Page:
mel belli said...

intelligent people ... who only use their intelligence to rationalize their belief in lies and fantasies.

Now THAT is a good line.

sunbeam said...

Anonymous wrote:

"Actually,sabermetricians were among the first to detect something fishy about Bonds - mainly bt chatrting the divergence of his late career performance from the conventional track oer even the trajectory of late career high perfpormers like Hank Aaron"

What the heck is this? I remember people speculating (and believing he was on steroids) as soon as he started ballooning up. Guys just don't develop radically different physiques like that at his age with just weight training and supplements.

Just as an anecodote I remember lots of barroom conversations about steroids and major league ballplayers going back as far as maybe 95.

Everyone knew Canseco was into Steroids. It was definitely obvious Bonds was.

I really don't remember anyone ever saying Sosa was. McGwire seems pretty obvious in retrospect, but I think a lot of people were just happy not to ask that question. He was always a big guy, and it's not surprising to see a man age and develop that kind of physique. Certainly not as jarring as what happened to Bonds.

But guys, I can tell you that barrooms across America had these guys pegged a long, long time ago.

Apparently before Sabermatricians, Congress, and major league baseball did.

Come off the high horse. This wasn't any kind of secret for a long time. The powers that be just finally decided to notice it, and the media dutifully started reporting it.

Anonymous said...

Hey Steve did you catch ESPN's recent 30 for 30 doc 9.79* about the Ben Johnson scandal?

Here's an interesting anecdote about Ben. Muammar Gaddaffi's son Al-Saadi was an aspiring pro soccer player. In 2003 he hired Diego Maradona as a coach and Ben Johnson as a personal trainer. Apparently one of the conditions of employment was that Ben was never allowed to look Al-Saadi in the eye. Al-Saadi later tested positive for nandrolone while playing for Perugia.

ed

Anonymous said...

PhD... in sociology... in baseball statistics...

Is it wrong to hope he winds up behind the counter at Starbucks?

DaveinHackensack said...

What's the deal with soccer? No steroids there? This guy is currently the second-leading goal scorer in the English Premier League, Robin Van Persie. 6'1", maybe 160lbs.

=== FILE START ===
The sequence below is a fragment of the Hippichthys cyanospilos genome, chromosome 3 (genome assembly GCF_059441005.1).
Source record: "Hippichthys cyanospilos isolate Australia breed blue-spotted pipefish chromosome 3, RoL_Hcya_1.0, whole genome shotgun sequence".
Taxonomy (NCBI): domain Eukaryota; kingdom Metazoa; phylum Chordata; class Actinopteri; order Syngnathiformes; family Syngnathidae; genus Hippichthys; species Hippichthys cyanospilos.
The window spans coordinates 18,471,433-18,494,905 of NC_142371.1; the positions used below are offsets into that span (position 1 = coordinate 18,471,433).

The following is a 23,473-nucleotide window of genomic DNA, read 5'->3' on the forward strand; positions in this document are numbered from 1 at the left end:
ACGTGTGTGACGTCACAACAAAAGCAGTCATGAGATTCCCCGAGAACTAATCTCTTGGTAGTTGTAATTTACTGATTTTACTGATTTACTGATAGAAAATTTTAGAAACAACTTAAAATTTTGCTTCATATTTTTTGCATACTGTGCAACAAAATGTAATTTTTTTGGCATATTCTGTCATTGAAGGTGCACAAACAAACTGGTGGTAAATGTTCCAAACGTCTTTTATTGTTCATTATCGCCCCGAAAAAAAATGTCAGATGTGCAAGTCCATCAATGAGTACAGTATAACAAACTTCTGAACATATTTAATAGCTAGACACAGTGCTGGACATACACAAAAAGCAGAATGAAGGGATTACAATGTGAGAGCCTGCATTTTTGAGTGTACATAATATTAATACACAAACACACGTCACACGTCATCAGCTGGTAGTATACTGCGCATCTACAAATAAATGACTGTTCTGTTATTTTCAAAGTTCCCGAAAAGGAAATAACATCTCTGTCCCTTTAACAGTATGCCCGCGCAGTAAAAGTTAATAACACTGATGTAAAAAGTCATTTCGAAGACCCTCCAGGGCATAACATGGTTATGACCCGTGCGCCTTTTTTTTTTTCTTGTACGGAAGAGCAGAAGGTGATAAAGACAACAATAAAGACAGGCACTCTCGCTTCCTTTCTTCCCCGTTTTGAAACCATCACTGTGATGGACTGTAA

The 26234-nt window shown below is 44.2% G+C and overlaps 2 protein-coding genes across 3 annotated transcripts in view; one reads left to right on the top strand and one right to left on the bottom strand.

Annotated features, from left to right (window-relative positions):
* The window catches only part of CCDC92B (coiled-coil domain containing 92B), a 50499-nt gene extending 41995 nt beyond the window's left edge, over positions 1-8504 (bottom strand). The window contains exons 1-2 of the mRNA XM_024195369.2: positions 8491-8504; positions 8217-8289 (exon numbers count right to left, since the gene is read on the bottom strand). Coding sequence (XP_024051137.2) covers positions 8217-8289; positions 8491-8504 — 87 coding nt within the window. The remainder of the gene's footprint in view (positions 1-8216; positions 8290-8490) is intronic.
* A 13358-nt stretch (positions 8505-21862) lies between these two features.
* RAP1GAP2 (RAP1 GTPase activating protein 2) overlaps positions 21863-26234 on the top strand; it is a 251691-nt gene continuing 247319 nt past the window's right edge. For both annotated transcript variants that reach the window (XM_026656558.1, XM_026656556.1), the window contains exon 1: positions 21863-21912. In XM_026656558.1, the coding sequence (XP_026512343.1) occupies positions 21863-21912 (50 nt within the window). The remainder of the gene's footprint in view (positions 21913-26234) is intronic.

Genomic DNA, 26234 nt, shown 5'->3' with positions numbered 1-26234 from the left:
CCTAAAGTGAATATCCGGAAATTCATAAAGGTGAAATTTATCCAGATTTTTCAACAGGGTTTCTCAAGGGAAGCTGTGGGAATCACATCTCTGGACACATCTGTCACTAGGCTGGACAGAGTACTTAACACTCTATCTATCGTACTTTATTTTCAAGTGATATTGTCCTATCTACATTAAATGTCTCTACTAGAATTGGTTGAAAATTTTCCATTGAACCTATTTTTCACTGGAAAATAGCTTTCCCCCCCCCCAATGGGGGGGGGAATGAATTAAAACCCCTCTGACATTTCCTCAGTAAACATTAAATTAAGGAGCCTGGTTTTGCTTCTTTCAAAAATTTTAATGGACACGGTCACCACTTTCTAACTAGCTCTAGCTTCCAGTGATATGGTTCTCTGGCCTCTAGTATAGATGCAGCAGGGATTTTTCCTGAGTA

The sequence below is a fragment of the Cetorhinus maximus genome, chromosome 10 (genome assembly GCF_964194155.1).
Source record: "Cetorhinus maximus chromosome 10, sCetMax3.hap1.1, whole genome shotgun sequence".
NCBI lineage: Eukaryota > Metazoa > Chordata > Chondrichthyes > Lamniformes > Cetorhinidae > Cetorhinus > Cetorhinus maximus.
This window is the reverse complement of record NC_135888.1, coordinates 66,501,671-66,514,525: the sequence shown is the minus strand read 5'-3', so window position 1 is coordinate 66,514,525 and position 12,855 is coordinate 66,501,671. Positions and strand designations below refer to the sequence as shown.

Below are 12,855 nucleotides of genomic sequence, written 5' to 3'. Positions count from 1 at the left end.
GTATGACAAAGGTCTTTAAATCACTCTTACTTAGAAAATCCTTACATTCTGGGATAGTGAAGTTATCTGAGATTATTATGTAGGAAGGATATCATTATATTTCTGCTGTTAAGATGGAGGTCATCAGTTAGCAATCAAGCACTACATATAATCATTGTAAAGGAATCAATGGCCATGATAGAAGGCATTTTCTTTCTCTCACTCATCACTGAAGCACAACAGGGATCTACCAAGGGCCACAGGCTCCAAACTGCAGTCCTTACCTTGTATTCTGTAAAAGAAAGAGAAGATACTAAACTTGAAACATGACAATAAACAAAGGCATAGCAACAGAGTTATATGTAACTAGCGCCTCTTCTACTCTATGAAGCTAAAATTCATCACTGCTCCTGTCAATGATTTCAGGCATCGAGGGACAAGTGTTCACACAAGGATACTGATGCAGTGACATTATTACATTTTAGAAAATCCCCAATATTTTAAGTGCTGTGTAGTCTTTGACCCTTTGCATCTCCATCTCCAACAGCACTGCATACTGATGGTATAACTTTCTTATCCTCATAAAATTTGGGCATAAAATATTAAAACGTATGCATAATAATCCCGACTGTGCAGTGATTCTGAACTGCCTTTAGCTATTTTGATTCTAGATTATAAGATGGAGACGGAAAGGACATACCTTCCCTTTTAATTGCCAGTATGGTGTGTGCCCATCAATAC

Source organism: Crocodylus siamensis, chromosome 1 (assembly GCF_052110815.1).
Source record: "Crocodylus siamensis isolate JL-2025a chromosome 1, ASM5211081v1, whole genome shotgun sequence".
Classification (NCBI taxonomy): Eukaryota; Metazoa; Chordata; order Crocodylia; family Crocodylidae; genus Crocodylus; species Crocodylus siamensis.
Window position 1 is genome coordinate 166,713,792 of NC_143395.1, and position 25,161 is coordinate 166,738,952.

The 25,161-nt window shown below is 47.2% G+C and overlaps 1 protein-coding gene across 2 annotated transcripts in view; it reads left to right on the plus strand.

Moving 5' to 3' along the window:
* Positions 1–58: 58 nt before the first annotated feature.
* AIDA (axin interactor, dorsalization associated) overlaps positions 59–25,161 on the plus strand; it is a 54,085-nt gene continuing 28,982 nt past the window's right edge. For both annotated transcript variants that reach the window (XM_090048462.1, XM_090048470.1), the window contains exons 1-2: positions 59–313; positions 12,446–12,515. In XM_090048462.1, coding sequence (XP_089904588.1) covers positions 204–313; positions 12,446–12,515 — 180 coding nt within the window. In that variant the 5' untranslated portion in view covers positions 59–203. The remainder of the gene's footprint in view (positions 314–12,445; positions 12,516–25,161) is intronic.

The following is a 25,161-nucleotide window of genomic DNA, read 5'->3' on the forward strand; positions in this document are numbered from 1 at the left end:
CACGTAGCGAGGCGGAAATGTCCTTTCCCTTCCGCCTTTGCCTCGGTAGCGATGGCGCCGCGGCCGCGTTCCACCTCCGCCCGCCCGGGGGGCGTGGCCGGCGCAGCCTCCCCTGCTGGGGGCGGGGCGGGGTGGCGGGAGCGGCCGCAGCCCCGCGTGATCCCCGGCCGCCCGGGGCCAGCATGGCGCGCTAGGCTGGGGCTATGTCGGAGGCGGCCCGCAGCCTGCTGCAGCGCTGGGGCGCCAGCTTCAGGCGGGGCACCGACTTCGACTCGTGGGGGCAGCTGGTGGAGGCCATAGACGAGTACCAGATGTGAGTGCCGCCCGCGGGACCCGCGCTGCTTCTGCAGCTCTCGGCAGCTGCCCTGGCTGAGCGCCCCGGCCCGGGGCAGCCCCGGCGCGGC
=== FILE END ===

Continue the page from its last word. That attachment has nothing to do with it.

Anonymous said...

Did you read the "About Me" section on Ngo's blog? Fascinating. An Asian, good at math, but his career path matches the path you might expect from a typical white humanities slacker. Lots of non-profit work and government work. However, aside from the apparent math prowess, his earlier MA suggests that he's a typical anti-racist Lefty. Fascinating, fascinating.

E. Rekshun said...

@MQ: "I've often thought baseball would be made a significantly more interesting sport by increasing the size of the field and cutting the number of fielders."

Baseball is my favorite sport, but I think MLB baseball could be more interesting w/7-inning games, more double headers, and a shorter season. Baseball should not be played in November outside of FL and CA.

Mr Lomez said...

But what's wrong with specialization of knowledge? So what the sabermetricians are obsessed with the numbers? There's an equally vocal and innumerate group obsessed with his steroid use. Anyone with an independent mind, and a few brain cells to rub together, will be able to understand the whole story of Bonds (and the steroids era at large) by balancing out the two views, and in so doing can come up with whatever moral judgement he deems appropriate.

The sabermetricians aren't wrong. Giambi WAS, objectively, a more "valuable" player than Ichiro. Bonds WAS, objectively, the greatest player of his era. Everyone, including sabermetricians, understand that steroids played a significant role in driving these player's statistical achievements. They're not blind to steroid use (though they once may have been); that's just not the side of the office they work in.


I'm not sure what your gripe is. The whole story is being told. Aside from the specialists, there are people like you, Steve, aggregators of specialized knowledge, who help connect the dots for people who can't/won't connect the dots on their own.

Same goes for Nate Silver and political polling. His specialty is to look at the data and make predictions for the future based on certain quantitative patterns. His specialty is not, though you seem to wish it were, to give reasons for why those patterns exist.